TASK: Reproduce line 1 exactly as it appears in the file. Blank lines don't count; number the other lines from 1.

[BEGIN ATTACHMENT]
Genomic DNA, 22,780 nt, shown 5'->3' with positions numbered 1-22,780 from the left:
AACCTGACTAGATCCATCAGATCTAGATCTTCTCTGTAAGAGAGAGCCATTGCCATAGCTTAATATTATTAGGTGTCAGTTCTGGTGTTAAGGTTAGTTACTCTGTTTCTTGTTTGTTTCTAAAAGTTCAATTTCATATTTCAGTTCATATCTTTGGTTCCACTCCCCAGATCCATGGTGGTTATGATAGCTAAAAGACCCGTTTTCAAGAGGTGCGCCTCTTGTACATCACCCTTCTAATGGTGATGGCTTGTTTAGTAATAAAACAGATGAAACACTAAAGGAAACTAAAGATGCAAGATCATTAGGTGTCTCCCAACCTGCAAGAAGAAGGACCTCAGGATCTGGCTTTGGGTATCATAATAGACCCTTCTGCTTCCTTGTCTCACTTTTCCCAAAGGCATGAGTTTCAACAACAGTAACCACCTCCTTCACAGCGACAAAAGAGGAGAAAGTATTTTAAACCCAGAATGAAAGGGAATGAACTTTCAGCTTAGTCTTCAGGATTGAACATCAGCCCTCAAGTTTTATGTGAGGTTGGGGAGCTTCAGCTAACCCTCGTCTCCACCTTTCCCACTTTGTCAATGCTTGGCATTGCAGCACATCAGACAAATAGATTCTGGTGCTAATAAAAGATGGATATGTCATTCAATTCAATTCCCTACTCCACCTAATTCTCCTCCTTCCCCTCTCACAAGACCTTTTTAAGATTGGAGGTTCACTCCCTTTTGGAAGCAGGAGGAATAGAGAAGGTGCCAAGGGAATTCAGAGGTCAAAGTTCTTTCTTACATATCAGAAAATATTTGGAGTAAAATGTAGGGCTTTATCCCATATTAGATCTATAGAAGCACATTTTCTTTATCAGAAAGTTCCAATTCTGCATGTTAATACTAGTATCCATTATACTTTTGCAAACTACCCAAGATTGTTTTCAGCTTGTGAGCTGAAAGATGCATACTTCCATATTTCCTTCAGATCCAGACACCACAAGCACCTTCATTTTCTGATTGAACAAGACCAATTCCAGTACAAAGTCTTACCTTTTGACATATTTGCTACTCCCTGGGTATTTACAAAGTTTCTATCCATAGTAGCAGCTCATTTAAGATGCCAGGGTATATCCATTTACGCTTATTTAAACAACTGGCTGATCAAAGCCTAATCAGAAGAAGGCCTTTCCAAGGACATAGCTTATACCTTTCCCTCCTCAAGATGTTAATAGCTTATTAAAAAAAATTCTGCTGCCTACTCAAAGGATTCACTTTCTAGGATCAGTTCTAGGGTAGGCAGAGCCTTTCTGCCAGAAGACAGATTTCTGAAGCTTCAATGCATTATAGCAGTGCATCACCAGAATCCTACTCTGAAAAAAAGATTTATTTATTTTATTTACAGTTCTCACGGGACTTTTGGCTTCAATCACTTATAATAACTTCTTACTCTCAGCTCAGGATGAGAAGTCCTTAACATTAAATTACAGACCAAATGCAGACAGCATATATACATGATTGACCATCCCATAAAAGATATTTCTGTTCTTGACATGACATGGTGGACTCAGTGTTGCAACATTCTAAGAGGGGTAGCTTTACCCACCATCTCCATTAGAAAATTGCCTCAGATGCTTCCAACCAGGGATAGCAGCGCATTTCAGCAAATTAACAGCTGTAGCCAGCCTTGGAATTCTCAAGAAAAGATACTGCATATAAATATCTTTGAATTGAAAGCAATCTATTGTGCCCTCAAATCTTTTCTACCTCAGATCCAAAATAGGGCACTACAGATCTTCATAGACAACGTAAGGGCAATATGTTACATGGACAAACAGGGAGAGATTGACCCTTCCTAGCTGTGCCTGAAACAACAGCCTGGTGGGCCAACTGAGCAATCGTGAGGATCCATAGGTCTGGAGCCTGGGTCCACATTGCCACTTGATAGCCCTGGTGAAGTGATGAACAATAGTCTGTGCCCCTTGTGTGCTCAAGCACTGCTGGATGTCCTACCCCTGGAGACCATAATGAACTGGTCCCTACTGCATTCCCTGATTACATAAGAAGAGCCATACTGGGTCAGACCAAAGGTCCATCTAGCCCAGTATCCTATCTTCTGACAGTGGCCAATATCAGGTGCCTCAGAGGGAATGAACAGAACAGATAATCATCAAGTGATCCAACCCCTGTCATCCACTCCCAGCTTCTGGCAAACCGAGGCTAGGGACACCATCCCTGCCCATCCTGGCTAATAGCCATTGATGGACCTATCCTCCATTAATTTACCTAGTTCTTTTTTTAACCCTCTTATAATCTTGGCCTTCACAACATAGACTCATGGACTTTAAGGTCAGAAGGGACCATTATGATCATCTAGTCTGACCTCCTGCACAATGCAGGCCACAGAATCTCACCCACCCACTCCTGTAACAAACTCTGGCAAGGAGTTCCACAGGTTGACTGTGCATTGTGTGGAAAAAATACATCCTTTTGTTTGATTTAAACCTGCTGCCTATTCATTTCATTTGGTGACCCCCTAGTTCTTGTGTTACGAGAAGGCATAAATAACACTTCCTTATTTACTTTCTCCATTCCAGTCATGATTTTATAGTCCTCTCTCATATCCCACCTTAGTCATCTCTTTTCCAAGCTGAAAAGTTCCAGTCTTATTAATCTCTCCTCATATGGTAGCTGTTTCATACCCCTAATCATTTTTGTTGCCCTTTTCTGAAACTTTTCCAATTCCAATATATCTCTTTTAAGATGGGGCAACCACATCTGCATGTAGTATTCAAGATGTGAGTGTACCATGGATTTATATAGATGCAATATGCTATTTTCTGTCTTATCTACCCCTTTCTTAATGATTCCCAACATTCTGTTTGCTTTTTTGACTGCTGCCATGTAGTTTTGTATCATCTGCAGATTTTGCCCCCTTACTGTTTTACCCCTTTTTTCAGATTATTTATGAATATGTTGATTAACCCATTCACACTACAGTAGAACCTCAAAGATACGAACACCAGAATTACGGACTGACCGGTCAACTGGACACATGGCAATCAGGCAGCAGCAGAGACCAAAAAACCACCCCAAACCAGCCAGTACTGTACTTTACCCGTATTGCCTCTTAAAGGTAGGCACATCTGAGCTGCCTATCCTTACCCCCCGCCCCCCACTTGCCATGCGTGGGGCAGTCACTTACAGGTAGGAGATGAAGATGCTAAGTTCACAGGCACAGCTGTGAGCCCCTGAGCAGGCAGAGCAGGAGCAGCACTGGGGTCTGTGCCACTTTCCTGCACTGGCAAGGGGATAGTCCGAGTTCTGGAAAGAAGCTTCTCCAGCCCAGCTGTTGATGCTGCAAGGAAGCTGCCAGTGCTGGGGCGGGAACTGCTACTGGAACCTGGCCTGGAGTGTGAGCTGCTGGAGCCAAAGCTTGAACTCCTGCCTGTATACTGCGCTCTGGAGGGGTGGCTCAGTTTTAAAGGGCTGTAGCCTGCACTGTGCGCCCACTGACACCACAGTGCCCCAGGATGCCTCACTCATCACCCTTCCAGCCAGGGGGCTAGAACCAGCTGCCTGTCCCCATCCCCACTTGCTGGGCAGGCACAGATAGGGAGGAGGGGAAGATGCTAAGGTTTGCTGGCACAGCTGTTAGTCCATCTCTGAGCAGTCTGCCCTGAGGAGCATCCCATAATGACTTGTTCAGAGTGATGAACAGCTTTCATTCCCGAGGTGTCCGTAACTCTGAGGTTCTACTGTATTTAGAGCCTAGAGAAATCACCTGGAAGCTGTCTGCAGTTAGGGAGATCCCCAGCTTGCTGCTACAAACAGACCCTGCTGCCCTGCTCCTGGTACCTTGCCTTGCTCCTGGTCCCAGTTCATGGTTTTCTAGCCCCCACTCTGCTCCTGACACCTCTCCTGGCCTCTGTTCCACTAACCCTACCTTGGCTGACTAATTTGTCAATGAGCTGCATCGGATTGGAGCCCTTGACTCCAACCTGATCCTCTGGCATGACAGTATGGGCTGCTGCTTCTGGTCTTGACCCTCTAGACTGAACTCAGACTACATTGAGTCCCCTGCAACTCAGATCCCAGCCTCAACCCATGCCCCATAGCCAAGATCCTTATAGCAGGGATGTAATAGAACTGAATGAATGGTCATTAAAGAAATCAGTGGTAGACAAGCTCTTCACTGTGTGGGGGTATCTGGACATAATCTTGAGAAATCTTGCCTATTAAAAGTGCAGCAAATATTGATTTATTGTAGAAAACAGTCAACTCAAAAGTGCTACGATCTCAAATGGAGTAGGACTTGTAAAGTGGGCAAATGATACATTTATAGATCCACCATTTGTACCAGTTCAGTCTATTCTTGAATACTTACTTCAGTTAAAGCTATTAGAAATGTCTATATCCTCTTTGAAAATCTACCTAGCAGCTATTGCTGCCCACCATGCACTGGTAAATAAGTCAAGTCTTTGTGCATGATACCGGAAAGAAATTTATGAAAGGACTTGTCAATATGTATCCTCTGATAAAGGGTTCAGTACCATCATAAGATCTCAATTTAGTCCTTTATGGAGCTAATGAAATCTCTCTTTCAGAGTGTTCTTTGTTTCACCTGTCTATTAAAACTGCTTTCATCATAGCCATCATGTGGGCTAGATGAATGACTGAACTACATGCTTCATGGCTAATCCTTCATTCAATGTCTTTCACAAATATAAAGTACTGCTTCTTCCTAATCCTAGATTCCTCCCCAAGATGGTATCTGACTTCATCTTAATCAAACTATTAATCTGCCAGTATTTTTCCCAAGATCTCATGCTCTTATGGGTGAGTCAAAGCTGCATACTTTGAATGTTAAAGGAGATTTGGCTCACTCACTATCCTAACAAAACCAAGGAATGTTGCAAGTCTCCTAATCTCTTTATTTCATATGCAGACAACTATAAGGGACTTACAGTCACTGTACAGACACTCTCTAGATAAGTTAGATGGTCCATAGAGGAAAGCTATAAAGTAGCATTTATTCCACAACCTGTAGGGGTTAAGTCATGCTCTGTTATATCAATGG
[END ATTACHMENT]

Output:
Genomic DNA, 22,780 nt, shown 5'->3' with positions numbered 1-22,780 from the left: